Broker offers flexible working for mums

She employs part-time contractors with school-aged children

Broker offers flexible working for mums

An established broker who educates and empowers clients through the home-buying process is adopting that same practice in the workplace, providing flexible working practices to working mums.

Louise Lucas (pictured above), founder and CEO of The Property Education Company, started out as a mortgage broker in 2007, when she worked as part of a franchise group. She went on to establish her own business in 2015, which focuses on educating clients while they work towards becoming property owners.

Lucas, who often helps clients by “holding their hands” while they save a deposit, told MPA they often tell her that brokers won’t see them because they don’t yet meet lending criteria.

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“I will always see them [and] talk to them, because someone’s got to give them the advice on preparing for the loan,” Lucas said.

Lucas, who won the Empowerment Award for Victoria in 2018 and 2022 as part of the Connective Excellence Awards and also the MFAA National Residential Mortgage Broker of Australia in 2016, said empowering women was a practice she adopted both within the workplace, and with clients.

A mum herself, Lucas employs four contractors, all of whom are women with school-aged children aged under 16 and work part-time hours.

“A lot of them have come from full-time jobs and have had to give them up when they’ve had children,” Lucas said.

Her business fosters flexible working to fit around family commitments, she said. Contractors cover for each other over school holidays, and back office support allows employees to follow deals through to settlement. This allows them to temporarily step away from the transactional nature of the home-buying process, and to work hours that fit their lifestyle.

“[They] can work during the day or early morning or late at night, rather than working during office hours,” Lucas said.

That same flexibility was available to clients, many of whom preferred to talk to a broker outside of standard office hours, Lucas said. Rather than visit clients in their home, Lucas said clients had the option to meet either at the office, or on Zoom. This was sensible and safer – and a much better use of a broker’s time, she said.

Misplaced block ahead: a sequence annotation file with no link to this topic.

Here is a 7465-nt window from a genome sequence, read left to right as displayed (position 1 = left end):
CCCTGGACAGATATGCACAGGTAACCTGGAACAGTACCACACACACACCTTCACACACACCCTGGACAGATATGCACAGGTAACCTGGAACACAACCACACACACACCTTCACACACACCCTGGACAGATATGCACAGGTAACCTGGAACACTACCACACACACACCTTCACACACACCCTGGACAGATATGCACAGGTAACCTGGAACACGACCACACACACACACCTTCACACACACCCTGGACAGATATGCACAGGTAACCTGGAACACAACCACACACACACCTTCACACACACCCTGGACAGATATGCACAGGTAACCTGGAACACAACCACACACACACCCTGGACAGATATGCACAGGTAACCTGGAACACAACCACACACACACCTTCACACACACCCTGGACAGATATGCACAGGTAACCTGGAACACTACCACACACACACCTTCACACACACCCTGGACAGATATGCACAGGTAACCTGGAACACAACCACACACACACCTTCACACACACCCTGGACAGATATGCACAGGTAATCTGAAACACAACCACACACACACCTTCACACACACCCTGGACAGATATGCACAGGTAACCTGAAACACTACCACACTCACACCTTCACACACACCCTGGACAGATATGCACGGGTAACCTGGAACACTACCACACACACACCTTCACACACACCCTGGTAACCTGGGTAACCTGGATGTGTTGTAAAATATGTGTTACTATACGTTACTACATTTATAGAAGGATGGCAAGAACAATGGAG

“We’re always seeing people at 5, 6, 7pm on Zoom just to have a quick meeting … it’s often too hard for people during the working day and this makes life much easier for them,” Lucas said.

MFAA figures indicate the industry has struggled to retain female employees. The MFAA Industry Intelligence Service Report 14, which covers the six months to March 2022, shows the number of female brokers in the industry continues to decline, with the proportion of female brokers decreasing 0.3 percentage points year-on-year, to 25.5% (the lowest observed).

Due to the ability to incorporate flexible working practices and meet with clients after hours, Lucas said the mortgage broking industry held appeal for working mums.

Additionally, through her business, Lucas said she worked with many divorcees, as well as single women and single men. Both male and female clients had a tendency to trust women more than men with their financial decision-making, she said, which may come down to women’s ability to build empathy and gain trust.

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Lucas said she was able to draw from her own personal experience making offers, and helping people negotiate through a property purchase.

“It’s having someone to talk to through a major purchase in their life when they’re trying to make an offer, and they feel they’re getting bashed around by real estate agents,” Lucas said.

Rather than focusing on volumes, commonly referred to as “burn and churn,” Lucas said her business set out to look after people and get to know them.

Prospective homebuyers are often misinformed and need a broker to work with them to get their finances in order, she said.

For example, people may dip into their accounts at the end of the pay cycle, going into the red. Another common pitfall involves people applying for a credit card thinking it would help them qualify for a home loan, when there are plenty of other opportunities for lenders to assess a borrower’s creditworthiness (such as rental history, or holding a utility account), she said.

“They’re not warned – they don’t know anything about it...we like people who like our help,” Lucas said.

It seems the approach of focusing on building long-term relationships with clients and repricing them every six months is paying off for Lucas, who said her mortgage book has very little run-off, and that she consistently receives referrals from her clients’ family and friends.